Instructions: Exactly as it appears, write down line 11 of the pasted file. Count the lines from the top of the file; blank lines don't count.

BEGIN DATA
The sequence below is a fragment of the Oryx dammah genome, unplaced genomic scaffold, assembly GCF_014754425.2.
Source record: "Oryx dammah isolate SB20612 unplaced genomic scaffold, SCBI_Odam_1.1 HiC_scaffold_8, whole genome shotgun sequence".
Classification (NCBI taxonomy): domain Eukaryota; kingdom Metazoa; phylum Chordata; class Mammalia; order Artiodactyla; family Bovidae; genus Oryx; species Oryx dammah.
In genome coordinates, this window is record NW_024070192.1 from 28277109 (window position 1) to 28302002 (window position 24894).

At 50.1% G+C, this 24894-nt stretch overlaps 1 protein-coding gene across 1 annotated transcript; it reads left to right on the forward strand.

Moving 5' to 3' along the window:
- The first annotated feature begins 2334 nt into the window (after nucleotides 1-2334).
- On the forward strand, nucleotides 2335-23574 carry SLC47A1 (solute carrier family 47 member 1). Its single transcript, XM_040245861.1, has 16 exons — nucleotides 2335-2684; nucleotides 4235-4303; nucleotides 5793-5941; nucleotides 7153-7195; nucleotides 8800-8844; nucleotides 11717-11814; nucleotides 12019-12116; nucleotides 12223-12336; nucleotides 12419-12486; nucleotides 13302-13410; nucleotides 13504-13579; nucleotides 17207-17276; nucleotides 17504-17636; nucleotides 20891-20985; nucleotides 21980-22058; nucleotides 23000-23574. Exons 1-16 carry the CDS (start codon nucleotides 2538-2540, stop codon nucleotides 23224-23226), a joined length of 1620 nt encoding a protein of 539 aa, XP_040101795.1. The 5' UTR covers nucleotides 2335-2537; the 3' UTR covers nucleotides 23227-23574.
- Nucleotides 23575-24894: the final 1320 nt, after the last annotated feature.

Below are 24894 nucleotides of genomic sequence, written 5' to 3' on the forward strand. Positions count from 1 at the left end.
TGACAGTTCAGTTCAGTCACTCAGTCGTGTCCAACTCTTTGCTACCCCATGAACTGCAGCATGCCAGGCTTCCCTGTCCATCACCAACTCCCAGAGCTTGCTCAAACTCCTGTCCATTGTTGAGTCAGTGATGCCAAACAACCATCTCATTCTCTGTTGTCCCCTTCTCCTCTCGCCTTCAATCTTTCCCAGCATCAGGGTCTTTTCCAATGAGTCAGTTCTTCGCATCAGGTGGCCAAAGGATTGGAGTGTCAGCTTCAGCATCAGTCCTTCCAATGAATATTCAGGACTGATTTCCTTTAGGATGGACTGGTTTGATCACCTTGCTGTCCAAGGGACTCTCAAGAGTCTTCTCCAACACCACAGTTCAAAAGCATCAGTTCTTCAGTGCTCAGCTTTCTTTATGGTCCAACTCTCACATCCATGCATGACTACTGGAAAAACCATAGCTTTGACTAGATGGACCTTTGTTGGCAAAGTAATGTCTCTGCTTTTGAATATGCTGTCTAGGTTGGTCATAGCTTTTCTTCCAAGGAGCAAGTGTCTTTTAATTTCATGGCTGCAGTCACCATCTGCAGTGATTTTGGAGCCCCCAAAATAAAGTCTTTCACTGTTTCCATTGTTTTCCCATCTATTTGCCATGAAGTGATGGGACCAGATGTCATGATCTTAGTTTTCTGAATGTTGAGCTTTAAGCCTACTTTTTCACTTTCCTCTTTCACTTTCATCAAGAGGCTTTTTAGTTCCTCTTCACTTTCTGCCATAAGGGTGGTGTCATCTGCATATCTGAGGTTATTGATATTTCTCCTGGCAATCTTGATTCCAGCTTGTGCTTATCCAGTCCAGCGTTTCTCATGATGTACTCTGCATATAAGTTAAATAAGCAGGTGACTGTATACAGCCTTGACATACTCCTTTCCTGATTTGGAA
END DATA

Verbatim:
TGACAGTTCAGTTCAGTCACTCAGTCGTGTCCAACTCTTTGCTACCCCATGAACTGCAGCATGCCAGGCTTCCCTGTCCATCACCAACTCCCAGAGCTTGCTCAAACTCCTGTCCATTGTTGAGTCAGTGATGCCAAACAACCATCTCATTCTCTGTTGTCCCCTTCTCCTCTCGCCTTCAATCTTTCCCAGCATCAGGGTCTTTTCCAATGAGTCAGTTCTTCGCATCAGGTGGCCAAAGGATTGGAGTGTCAGCTTCAGCATCAGTCCTTCCAATGAATATTCAGGACTGATTTCCTTTAGGATGGACTGGTTTGATCACCTTGCTGTCCAAGGGACTCTCAAGAGTCTTCTCCAACACCACAGTTCAAAAGCATCAGTTCTTCAGTGCTCAGCTTTCTTTATGGTCCAACTCTCACATCCATGCATGACTACTGGAAAAACCATAGCTTTGACTAGATGGACCTTTGTTGGCAAAGTAATGTCTCTGCTTTTGAATATGCTGTCTAGGTTGGTCATAGCTTTTCTTCCAAGGAGCAAGTGTCTTTTAATTTCATGGCTGCAGTCACCATCTGCAGTGATTTTGGAGCCCCCAAAATAAAGTCTTTCACTGTTTCCATTGTTTTCCCATCTATTTGCCATGAAGTGATGGGACCAGATGTCATGATCTTAGTTTTCTGAATGTTGAGCTTTAAGCCTACTTTTTCACTTTCCTCTTTCACTTTCATCAAGAGGCTTTTTAGTTCCTCTTCACTTTCTGCCATAAGGGTGGTGTCATCTGCATATCTGAGGTTATTGATATTTCTCCTGGCAATCTTGATTCCAGCTTGTGCTTATCCAGTCCAGCGTTTCTCATGATGTACTCTGCATATAAGTTAAATAAGCAGGTGACTGTATACAGCCTTGACATACTCCTTTCCTGATTTGGAA